Trump says US is ‘not ready’ to sign trade agreement with China - GulfToday

Trump says US is ‘not ready’ to sign trade agreement with China

Trump

Donald Trump speaks to the press at the White House before going on his summer break in Bedminster, New Jersey. Agence France-Presse

President Donald Trump said on Friday he was not ready to finalise a trade deal with Beijing and signaled he might cancel talks set for September, raising the stakes in the intensifying US-China trade war.

“We’ll see whether or not we keep our meeting in September,” Trump told reporters at the White House before heading out on vacation at his New Jersey golf resort.

Relations have soured further in the past week after Trump announced a new round of punitive tariffs on Chinese goods, despite a truce agreed with President Xi Jinping, and Beijing responded by halting all purchases of US agricultural goods.

The US Treasury then declared China a currency manipulator, after the yuan lost value in the face of the new round of tariffs due to take effect September 1.

“We’re not ready to make a deal but we’ll see what happens,” Trump said. “We have all the cards. We’re doing well.” US and Chinese negotiators met in Shanghai in late July for the first time since talks collapsed in May, and were due to hold another round in September.

“Whether or not they’re canceled, we’ll see,” Trump said.

The countries have imposed tariffs on $360 billion in two-way trade and with the new round Trump announced, all Chinese goods would be subject to punishing duties.

Trump on Thursday lamented the strength of the US dollar which puts American manufacturers at a disadvantage, and once again demanded the Federal Reserve lower interest rates to counteract that.

His latest comments continued the relentless campaign against the US central bank, but backed away from calls for a weaker exchange rate for the dollar.

“No I wouldn’t do that,” Trump said when asked if he wanted to devalue the dollar.

However, “If the Federal Reserve would bring down interest rates over a period of time, I would love to see a point or a little more than that.” The Fed raised the benchmark US interest rate four times last year, a total of a full percentage point, but pulled back with a rate cut last week.

Trump called on the Federal Reserve to lower interest rates by a full percentage point, saying the nation’s economy was being “handcuffed” by the US central bank’s monetary policy.

Trump, speaking to reporters at the White House, said a strong US dollar was hurting American manufacturers and that the Fed needed to lower rates further despite its cutting rates last month for the first time since 2008.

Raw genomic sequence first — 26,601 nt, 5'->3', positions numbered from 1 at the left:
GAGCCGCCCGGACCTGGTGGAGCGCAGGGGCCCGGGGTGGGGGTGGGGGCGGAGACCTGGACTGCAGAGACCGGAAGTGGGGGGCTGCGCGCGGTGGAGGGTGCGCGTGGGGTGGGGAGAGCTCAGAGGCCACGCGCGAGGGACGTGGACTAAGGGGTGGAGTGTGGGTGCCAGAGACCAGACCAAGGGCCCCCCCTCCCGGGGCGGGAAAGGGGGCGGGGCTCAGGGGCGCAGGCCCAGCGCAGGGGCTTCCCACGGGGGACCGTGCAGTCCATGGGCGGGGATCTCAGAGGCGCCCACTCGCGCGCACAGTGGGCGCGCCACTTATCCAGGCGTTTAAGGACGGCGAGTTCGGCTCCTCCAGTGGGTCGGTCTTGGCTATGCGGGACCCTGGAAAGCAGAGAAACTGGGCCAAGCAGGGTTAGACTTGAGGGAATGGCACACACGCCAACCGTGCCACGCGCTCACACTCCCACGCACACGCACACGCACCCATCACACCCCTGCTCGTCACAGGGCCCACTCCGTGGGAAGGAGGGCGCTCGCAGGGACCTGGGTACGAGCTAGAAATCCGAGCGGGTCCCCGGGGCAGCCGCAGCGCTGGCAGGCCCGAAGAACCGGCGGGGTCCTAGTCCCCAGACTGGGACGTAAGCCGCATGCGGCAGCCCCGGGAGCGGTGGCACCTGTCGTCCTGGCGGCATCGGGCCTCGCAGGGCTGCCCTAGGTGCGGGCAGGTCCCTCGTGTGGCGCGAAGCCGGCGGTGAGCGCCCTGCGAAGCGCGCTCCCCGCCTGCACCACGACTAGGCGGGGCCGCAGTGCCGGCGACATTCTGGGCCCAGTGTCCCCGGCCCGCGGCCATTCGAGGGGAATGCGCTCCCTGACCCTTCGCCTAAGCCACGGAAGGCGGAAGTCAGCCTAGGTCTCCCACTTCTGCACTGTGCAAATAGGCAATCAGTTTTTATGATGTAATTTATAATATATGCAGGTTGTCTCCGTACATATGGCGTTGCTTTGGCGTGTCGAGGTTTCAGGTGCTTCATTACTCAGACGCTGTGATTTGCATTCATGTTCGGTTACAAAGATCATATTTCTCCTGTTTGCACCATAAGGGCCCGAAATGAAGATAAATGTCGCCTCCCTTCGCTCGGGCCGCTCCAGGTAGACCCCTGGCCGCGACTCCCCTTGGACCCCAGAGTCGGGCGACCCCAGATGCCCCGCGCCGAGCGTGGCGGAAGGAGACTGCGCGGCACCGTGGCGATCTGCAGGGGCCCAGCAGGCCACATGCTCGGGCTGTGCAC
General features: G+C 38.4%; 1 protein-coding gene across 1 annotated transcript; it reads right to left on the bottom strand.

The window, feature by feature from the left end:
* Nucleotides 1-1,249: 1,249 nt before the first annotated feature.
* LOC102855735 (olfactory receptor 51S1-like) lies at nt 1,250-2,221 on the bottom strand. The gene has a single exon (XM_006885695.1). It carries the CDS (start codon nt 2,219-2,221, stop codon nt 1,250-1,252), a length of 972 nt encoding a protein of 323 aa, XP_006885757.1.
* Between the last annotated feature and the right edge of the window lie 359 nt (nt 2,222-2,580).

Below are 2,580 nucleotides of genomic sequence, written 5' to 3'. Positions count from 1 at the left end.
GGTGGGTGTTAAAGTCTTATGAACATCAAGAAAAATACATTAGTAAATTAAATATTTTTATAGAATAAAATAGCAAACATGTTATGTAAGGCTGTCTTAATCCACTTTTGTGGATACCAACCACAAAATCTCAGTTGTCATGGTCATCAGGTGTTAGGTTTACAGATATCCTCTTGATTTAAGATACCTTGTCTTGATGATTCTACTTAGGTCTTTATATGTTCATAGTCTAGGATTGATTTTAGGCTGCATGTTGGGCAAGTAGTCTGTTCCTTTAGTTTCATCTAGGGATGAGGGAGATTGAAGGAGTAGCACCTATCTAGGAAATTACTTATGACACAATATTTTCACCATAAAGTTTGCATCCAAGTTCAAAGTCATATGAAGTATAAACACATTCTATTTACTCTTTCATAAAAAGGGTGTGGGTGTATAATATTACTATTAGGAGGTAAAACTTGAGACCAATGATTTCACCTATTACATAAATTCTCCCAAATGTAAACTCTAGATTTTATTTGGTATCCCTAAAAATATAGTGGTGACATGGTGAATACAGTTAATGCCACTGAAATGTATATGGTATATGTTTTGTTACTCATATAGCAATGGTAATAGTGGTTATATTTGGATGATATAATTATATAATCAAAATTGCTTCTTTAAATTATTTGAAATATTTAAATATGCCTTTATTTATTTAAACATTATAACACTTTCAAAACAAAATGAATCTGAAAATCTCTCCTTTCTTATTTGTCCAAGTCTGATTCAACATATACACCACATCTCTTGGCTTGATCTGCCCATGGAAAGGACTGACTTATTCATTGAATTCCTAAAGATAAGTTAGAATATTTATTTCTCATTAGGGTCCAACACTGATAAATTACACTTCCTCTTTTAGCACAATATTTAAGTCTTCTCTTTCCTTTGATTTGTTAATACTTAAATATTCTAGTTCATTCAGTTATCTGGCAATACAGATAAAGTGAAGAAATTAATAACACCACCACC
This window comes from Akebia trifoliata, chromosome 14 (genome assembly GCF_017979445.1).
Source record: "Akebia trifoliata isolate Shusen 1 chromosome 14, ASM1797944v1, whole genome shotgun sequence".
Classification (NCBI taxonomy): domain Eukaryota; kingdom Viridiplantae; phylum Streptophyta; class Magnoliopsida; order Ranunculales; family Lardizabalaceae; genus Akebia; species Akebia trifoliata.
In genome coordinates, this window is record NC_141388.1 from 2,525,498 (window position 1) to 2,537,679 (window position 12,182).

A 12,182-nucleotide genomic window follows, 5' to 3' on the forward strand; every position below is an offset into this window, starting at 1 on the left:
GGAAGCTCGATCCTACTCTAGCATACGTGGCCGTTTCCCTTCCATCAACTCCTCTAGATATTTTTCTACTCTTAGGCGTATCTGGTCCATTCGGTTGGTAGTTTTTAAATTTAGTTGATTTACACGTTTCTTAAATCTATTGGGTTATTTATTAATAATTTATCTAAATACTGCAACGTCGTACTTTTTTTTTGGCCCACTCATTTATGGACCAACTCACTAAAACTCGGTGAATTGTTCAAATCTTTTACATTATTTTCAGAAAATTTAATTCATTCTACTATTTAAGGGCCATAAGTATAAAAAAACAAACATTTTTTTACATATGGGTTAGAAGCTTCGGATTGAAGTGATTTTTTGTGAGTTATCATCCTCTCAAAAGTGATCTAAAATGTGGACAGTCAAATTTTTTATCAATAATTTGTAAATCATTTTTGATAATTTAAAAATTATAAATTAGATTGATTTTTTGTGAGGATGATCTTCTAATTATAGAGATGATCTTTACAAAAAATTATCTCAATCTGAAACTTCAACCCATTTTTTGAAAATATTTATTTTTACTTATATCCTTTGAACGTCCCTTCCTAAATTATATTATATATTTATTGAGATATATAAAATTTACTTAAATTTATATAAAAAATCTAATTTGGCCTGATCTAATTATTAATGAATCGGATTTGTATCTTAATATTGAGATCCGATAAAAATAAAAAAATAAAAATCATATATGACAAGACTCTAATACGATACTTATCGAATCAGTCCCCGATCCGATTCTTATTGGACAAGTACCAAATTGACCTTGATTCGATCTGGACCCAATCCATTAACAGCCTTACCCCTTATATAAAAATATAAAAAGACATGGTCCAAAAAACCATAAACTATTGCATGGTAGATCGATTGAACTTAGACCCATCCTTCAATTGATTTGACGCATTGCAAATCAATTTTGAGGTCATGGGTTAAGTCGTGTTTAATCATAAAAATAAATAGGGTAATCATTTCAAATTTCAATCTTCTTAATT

A full percentage point cut would be even more aggressive than the three 0.75 percentage-point reduction bond investors currently expect the Fed to make in small steps between now and January.

The Republican president did not give any other details about how he would want the Fed to proceed on carrying out such a drastic reduction.

Delivered all at once, a full percentage point would be dramatic - the sort of step associated with a severe economic shock, as opposed to the quarter-point increments that the Fed tends to rely on to fine-tune its target interest rate.

On July 31, the Fed cut its target interest rate by 25 basis points to 2.00-2.25%, citing implications of global developments for the US economic outlook and muted inflation pressures.

Meanwhile, Wall Street’s main indexes added to losses on Friday after President Donald Trump said he was not going to make a deal with China for now, exacerbating fears that the US-China trade stand-off would aggravate the global economic slowdown.

Trump’s remark followed a report that said Washington was delaying a decision to allow some trade between US firms and China’s telecom equipment maker Huawei again.

That pressured the shares of chipmakers and other tariff-sensitive technology companies. The Philadelphia SE Semiconductor index fell 1.8% and Apple Inc slipped 1.1%.

Political uncertainty in Italy, euro zone’s third-largest economy, and a surprise contraction in Britain’s economy as it gears up to leave the European Union in October added to market worries.

More investors sought the safety of US government bonds, which pushed the U.S. Treasury yields lower.

Friday’s losses in US stocks come a day after they rose to record their best one-day percentage gain in two months in a turbulent week dominated by a symbolic drop in China’s currency.

At 10:59am, the Dow Jones Industrial Average was down 161.38 points, or 0.61%, at 26,216.81, the S&P 500 was down 20.83 points, or 0.71%, at 2,917.26. The Nasdaq Composite was down 75.14 points, or 0.93%, at 7,964.02.

Ten of the 11 major S&P sectors were lower, with technology sector, which bore the brunt of this week’s selloff, slipping the most.

With investors turning wary of risk, defensive sectors, including utilities and real estate, outperformed this week.

Among stocks, Uber Technologies Inc shed 6.9% after the ride-hailing company reported a record $5.2 billion loss and revenue that fell short of Wall Street targets.

Agencies